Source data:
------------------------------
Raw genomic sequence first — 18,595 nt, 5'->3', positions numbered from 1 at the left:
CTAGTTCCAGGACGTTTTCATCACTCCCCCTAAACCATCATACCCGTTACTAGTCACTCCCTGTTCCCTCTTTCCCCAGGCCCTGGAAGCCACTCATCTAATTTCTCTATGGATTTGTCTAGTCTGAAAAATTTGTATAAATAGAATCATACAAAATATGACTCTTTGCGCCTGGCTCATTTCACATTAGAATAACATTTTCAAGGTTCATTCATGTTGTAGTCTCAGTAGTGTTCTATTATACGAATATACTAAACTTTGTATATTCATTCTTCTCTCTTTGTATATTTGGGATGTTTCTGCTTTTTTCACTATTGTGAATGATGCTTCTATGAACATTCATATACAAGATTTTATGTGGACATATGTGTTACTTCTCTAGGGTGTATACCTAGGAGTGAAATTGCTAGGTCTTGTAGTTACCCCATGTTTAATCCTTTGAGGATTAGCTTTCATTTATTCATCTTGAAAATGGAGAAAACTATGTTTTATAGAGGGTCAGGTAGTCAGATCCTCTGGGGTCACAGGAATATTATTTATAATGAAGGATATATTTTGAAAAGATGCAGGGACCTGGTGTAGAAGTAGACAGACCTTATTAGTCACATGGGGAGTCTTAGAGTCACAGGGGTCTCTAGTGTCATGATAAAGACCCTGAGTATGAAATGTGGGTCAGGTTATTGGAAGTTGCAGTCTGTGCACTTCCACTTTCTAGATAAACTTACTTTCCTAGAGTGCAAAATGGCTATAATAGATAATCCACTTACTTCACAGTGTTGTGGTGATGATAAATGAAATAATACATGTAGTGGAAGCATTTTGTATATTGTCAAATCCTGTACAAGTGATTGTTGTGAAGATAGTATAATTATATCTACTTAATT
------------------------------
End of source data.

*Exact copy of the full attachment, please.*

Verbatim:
Raw genomic sequence first — 18,595 nt, 5'->3', positions numbered from 1 at the left:
CTAGTTCCAGGACGTTTTCATCACTCCCCCTAAACCATCATACCCGTTACTAGTCACTCCCTGTTCCCTCTTTCCCCAGGCCCTGGAAGCCACTCATCTAATTTCTCTATGGATTTGTCTAGTCTGAAAAATTTGTATAAATAGAATCATACAAAATATGACTCTTTGCGCCTGGCTCATTTCACATTAGAATAACATTTTCAAGGTTCATTCATGTTGTAGTCTCAGTAGTGTTCTATTATACGAATATACTAAACTTTGTATATTCATTCTTCTCTCTTTGTATATTTGGGATGTTTCTGCTTTTTTCACTATTGTGAATGATGCTTCTATGAACATTCATATACAAGATTTTATGTGGACATATGTGTTACTTCTCTAGGGTGTATACCTAGGAGTGAAATTGCTAGGTCTTGTAGTTACCCCATGTTTAATCCTTTGAGGATTAGCTTTCATTTATTCATCTTGAAAATGGAGAAAACTATGTTTTATAGAGGGTCAGGTAGTCAGATCCTCTGGGGTCACAGGAATATTATTTATAATGAAGGATATATTTTGAAAAGATGCAGGGACCTGGTGTAGAAGTAGACAGACCTTATTAGTCACATGGGGAGTCTTAGAGTCACAGGGGTCTCTAGTGTCATGATAAAGACCCTGAGTATGAAATGTGGGTCAGGTTATTGGAAGTTGCAGTCTGTGCACTTCCACTTTCTAGATAAACTTACTTTCCTAGAGTGCAAAATGGCTATAATAGATAATCCACTTACTTCACAGTGTTGTGGTGATGATAAATGAAATAATACATGTAGTGGAAGCATTTTGTATATTGTCAAATCCTGTACAAGTGATTGTTGTGAAGATAGTATAATTATATCTACTTAATT